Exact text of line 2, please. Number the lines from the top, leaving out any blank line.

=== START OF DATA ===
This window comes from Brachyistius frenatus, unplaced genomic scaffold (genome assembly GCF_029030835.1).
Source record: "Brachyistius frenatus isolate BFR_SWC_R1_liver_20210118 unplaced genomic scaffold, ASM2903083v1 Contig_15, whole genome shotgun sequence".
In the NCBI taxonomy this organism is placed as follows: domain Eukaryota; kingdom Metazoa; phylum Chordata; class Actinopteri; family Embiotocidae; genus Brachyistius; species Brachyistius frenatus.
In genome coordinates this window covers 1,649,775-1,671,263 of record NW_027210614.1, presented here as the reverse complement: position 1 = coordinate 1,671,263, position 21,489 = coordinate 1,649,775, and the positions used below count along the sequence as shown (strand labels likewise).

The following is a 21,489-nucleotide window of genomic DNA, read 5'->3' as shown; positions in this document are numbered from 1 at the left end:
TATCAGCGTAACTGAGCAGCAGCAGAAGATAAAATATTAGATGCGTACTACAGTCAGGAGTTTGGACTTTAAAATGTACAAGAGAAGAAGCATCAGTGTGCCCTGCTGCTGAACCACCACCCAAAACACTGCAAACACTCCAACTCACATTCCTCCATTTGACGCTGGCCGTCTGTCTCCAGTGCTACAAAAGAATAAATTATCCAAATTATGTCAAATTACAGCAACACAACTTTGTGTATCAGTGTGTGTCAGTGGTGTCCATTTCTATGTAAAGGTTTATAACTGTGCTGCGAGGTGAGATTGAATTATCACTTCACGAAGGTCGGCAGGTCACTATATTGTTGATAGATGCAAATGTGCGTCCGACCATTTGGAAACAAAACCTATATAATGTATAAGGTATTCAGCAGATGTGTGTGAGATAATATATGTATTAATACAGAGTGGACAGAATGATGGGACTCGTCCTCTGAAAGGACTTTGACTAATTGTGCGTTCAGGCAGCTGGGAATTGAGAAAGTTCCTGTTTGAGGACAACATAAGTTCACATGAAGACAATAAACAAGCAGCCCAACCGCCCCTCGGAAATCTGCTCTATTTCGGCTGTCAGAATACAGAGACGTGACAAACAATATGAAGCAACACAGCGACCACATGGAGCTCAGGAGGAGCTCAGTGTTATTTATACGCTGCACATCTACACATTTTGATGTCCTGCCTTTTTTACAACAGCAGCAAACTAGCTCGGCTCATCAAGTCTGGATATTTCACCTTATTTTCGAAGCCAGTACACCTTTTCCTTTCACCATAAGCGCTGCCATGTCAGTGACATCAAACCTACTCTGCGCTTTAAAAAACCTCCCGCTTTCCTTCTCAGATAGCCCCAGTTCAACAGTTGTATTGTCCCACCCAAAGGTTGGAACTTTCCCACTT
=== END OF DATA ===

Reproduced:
Source record: "Brachyistius frenatus isolate BFR_SWC_R1_liver_20210118 unplaced genomic scaffold, ASM2903083v1 Contig_15, whole genome shotgun sequence".